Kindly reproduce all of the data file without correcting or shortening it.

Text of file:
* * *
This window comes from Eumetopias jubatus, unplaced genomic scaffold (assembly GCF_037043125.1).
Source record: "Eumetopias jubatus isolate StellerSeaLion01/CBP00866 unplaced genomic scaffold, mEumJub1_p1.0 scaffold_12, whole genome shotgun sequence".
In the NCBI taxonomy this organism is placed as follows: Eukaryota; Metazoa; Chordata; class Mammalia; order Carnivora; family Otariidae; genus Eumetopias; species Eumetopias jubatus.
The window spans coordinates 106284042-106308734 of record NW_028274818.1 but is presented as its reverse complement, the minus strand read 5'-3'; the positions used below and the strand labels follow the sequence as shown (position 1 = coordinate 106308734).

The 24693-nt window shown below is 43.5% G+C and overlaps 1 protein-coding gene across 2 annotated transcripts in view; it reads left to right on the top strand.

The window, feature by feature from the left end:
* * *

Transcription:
This window comes from Eumetopias jubatus, unplaced genomic scaffold (assembly GCF_037043125.1).
Source record: "Eumetopias jubatus isolate StellerSeaLion01/CBP00866 unplaced genomic scaffold, mEumJub1_p1.0 scaffold_12, whole genome shotgun sequence".
In the NCBI taxonomy this organism is placed as follows: Eukaryota; Metazoa; Chordata; class Mammalia; order Carnivora; family Otariidae; genus Eumetopias; species Eumetopias jubatus.
The window spans coordinates 106284042-106308734 of record NW_028274818.1 but is presented as its reverse complement, the minus strand read 5'-3'; the positions used below and the strand labels follow the sequence as shown (position 1 = coordinate 106308734).

The 24693-nt window shown below is 43.5% G+C and overlaps 1 protein-coding gene across 2 annotated transcripts in view; it reads left to right on the top strand.

The window, feature by feature from the left end: